The Letters of Horace Walpole, Earl of Orford — Volume 3 eBook

This eBook from the Gutenberg Project consists of approximately 1,055 pages of information about The Letters of Horace Walpole, Earl of Orford — Volume 3.
thought of being known for an author even by his own acquaintance!  In the stage-box was Lady Bute, Lord Halifax, and Lord Melcombe.  I must say, the two last entertained the house as much as the play; your King was prompter, and called out to the actor every minute to speak louder.  The other went backwards, behind the scenes, fetched the actors into the box, and was busier than Harlequin.  The curious prologue was not spoken, the whole very ill acted.  It turned out just what I remembered it; the good extremely good, the rest very flat and vulgar; the genteel dialogue, I believe, might be written by Mrs. Hannah.  The audience were extremely fair:  the first act they bore with patience, though it promised very ill; the second is admirable, and was much applauded; so was the third; the fourth-woful; the beginning of the fifth it seemed expiring, but was revived by a delightful burlesque of the ancient chorus, which was followed by two dismal scenes, at which people yawned, but were awakened on a sudden by Harlequin’s being drawn up to a gibbet, nobody knew why or wherefore — this raised a prodigious and continued hiss, Harlequin all the while suspended in the air,—­at last they were suffered to finish the play, but nobody attended to the conclusion.(179) Modesty and his lady all the while sat with the utmost indifference; I suppose Lord Melcombe had fallen asleep before he came to this scene, and had never read it.  The epilogue was the King and new queen, and ended with a personal satire on Garrick:  not very kind on his own stage To add to the judgment of his conduct, Cumberland two days ago published a pamphlet to abuse him.  It was given out for to-night with rather more claps than hisses, but I think will not do unless they reduce it to three acts.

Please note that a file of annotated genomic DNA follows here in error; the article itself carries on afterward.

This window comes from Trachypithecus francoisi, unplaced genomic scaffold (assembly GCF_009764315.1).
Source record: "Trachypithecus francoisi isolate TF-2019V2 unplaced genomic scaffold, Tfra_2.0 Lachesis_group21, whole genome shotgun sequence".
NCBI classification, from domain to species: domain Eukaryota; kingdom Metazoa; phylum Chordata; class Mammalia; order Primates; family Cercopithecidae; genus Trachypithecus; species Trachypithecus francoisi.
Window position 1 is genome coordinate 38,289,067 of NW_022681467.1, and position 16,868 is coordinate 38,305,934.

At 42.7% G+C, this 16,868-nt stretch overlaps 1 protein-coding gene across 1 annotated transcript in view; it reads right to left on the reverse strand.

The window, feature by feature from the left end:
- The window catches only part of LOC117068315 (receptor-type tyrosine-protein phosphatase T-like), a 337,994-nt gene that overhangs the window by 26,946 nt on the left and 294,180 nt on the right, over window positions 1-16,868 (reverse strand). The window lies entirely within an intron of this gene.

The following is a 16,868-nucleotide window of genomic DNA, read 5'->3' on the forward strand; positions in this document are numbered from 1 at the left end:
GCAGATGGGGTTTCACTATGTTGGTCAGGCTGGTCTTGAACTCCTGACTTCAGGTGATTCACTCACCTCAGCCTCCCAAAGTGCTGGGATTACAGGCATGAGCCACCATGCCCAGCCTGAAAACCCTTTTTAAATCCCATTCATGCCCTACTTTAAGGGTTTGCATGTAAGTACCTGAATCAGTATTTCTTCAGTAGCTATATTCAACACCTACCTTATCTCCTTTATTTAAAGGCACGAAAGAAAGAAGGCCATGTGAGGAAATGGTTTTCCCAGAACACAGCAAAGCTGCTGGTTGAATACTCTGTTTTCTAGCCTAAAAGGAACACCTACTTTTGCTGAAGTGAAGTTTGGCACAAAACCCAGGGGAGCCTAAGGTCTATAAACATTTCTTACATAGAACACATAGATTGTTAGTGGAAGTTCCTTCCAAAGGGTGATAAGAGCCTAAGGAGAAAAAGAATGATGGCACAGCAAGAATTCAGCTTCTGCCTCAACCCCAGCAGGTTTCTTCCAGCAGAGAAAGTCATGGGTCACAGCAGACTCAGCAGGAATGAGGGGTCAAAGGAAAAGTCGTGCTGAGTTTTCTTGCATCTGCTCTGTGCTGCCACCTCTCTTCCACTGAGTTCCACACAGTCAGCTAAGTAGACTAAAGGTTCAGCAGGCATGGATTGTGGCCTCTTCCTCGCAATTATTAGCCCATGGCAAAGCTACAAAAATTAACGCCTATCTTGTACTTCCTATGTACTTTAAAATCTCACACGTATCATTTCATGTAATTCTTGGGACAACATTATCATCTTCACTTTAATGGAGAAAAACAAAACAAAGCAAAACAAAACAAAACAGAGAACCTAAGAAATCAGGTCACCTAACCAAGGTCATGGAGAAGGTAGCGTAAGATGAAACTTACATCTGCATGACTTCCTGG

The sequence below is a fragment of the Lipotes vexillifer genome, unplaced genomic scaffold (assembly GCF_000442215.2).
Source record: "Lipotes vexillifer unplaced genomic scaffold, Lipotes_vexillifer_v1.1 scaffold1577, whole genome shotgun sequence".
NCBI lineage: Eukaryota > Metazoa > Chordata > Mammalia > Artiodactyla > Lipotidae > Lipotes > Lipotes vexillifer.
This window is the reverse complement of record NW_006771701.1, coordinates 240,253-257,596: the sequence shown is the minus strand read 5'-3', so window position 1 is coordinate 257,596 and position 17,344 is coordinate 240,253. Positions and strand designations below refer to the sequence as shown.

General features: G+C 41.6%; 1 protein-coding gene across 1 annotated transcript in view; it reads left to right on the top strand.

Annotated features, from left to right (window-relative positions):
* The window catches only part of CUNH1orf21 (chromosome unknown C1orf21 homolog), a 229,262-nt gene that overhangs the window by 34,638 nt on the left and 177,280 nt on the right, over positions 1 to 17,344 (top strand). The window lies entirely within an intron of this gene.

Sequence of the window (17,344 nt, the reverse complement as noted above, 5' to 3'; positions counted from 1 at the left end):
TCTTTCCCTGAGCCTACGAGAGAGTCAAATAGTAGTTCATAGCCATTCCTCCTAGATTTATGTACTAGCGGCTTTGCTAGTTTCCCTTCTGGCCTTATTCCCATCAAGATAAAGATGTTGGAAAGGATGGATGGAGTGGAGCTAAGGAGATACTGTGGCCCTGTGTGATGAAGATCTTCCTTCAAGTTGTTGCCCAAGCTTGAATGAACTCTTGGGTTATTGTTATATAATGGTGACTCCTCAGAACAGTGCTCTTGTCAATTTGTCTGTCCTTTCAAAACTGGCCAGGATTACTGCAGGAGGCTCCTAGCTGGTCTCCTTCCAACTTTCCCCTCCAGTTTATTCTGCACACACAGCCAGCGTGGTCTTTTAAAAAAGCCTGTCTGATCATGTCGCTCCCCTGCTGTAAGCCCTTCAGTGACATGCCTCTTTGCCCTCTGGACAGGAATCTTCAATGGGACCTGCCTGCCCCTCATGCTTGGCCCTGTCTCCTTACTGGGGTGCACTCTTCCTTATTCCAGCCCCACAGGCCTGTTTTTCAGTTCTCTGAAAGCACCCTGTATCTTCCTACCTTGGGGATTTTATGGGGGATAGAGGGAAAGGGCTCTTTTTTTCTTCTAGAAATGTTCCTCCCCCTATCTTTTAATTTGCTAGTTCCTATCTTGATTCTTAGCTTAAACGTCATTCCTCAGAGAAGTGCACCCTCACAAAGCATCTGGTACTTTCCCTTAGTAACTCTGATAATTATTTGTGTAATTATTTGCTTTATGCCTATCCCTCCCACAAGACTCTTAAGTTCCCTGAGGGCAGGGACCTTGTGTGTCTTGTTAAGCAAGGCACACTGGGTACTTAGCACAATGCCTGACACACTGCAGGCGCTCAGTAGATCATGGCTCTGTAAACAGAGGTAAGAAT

I am sorry you will not come to the coronation.  The place I offered I am not sure I can get for any body else; I cannot explain it to you, because I am engaged to secrecy:  if I can get it for your brother John I will, but don’t tell him of it, because it is not sure.  Adieu!

(179) The piece was coldly received by the town.  Cumberland says that, “when the last of the three Wishes produced the ridiculous catastrophe of the hanging of Harlequin in full view of the audience, my uncle, the author, then sitting by me, whispered in my ear, ’If they don’t damn this they deserve to be damned themselves;’ and whilst he was yet speaking the roar began, and The Wishes were irrevocably damned."-E.

Letter 88 To The Hon. H. S. Conway.  Strawberry Hill. (page 140)

This is the 5th of August, and I just receive your letter of the 17th of last month by Fitzroy.(180) I heard he had lost his pocket-book with all his despatches, but had found it again.  He was a long time finding the letter for me.

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The Letters of Horace Walpole, Earl of Orford — Volume 3 from Project Gutenberg. Public domain.
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